Try this: read Errol Morris’ essay “The Murders of Gonzago”–a long, but riveting piece on the Indonesian mass killings of 1965, and Josh Oppenheimer’s documentary The Act of Killing, which interviews the killers at length, and invites them to reenact their crimes–in the style of their favorite Hollywood films–for the camera.
If you’re as intrigued by the essay as I was, you’ll want to follow up by watching Morris and Werner Herzog talk to Vice magazine about the film, to which they lent their names as executive producers.
If, after doing both of those things, you’re confused and intrigued and unnerved, you’re probably still only half prepared to actually see the thing.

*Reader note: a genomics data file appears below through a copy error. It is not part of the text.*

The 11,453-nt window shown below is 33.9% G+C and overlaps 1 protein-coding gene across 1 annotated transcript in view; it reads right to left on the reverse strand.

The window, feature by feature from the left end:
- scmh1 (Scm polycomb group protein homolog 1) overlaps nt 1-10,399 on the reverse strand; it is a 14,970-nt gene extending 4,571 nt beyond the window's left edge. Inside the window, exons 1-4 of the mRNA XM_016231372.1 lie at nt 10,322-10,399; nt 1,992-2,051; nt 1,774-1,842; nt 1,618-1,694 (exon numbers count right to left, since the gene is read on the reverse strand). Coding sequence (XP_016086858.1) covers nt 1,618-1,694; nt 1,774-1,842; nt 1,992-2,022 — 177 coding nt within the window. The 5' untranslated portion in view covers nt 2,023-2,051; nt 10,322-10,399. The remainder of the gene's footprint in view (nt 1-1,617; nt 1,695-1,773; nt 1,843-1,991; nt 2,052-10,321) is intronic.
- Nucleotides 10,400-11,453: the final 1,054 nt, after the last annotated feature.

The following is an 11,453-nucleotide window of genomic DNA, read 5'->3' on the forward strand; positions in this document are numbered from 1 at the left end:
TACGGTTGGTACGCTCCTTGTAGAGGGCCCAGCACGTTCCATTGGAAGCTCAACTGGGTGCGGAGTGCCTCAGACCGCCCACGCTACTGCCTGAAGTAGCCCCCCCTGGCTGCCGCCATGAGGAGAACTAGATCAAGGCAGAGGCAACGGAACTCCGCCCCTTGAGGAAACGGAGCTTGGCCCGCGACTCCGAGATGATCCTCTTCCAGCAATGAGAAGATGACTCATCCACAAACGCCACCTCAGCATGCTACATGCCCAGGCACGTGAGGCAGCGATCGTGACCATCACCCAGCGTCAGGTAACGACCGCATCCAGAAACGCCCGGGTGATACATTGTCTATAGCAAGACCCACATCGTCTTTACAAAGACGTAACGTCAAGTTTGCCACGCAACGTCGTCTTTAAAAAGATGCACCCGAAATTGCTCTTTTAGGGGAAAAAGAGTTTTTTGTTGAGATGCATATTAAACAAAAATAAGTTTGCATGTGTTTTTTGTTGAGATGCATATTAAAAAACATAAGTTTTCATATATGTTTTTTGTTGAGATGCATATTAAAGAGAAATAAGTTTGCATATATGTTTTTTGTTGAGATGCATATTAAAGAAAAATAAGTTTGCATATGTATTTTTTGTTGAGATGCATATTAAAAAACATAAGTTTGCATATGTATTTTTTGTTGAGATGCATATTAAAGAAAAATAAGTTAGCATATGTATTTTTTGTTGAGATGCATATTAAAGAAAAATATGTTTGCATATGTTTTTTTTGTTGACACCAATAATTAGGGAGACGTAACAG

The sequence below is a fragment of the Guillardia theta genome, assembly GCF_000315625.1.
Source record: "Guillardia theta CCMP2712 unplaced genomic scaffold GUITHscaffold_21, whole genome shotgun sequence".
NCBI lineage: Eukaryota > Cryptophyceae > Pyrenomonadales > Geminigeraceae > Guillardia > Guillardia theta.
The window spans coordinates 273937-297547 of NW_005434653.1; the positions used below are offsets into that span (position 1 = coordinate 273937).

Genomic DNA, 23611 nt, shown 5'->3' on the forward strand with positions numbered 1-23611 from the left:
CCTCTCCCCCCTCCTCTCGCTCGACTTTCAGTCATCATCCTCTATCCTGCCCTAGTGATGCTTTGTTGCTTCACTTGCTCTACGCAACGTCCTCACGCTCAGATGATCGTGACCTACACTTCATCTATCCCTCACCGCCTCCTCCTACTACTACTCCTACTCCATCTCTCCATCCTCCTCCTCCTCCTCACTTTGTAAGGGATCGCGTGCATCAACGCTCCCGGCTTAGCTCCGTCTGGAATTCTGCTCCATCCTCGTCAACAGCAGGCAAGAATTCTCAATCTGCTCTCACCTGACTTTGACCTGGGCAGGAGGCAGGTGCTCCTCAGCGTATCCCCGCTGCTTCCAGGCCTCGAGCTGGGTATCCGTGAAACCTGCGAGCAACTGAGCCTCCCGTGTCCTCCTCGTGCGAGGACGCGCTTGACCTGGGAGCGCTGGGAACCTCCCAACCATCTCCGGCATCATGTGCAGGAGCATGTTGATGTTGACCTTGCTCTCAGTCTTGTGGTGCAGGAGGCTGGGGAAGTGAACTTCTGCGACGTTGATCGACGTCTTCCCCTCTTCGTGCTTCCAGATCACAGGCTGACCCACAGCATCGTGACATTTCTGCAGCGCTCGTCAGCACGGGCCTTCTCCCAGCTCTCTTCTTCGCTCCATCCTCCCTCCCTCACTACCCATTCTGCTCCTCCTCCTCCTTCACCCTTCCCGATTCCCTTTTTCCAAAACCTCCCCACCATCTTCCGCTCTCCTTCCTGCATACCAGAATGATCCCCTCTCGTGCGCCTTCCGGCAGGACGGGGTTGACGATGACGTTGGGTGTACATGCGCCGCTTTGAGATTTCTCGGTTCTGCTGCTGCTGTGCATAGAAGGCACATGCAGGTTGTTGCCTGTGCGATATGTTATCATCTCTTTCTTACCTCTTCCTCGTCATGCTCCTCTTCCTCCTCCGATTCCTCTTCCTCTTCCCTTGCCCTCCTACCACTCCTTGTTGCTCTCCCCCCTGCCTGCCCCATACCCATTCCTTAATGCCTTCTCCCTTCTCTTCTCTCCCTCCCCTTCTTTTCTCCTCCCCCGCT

At its core, The Act of Killing is a morbid but surprisingly goofy exploration of a violent chapter in Indonesia’s already checkered history. But as the minutes roll by, the narrative dissolves into a frustratingly long list of hanging threads.
What are the limits of self-deception? Of memory? Where do person and persona overlap? Are we defined by our worst deeds? Our mistakes? How and when can we be redeemed? These are complex questions, with surprisingly elusive answers. And Oppenheimer’s mostly hands-off, almost darkly comic approach lends the whole affair a thoroughly disturbing and undeniably surreal vibe.
The Act of Killing isn’t a film you’ll enjoy. Enjoy isn’t the word. But I guarantee you haven’t seen as affecting or thought-provoking a documentary in, well, ever.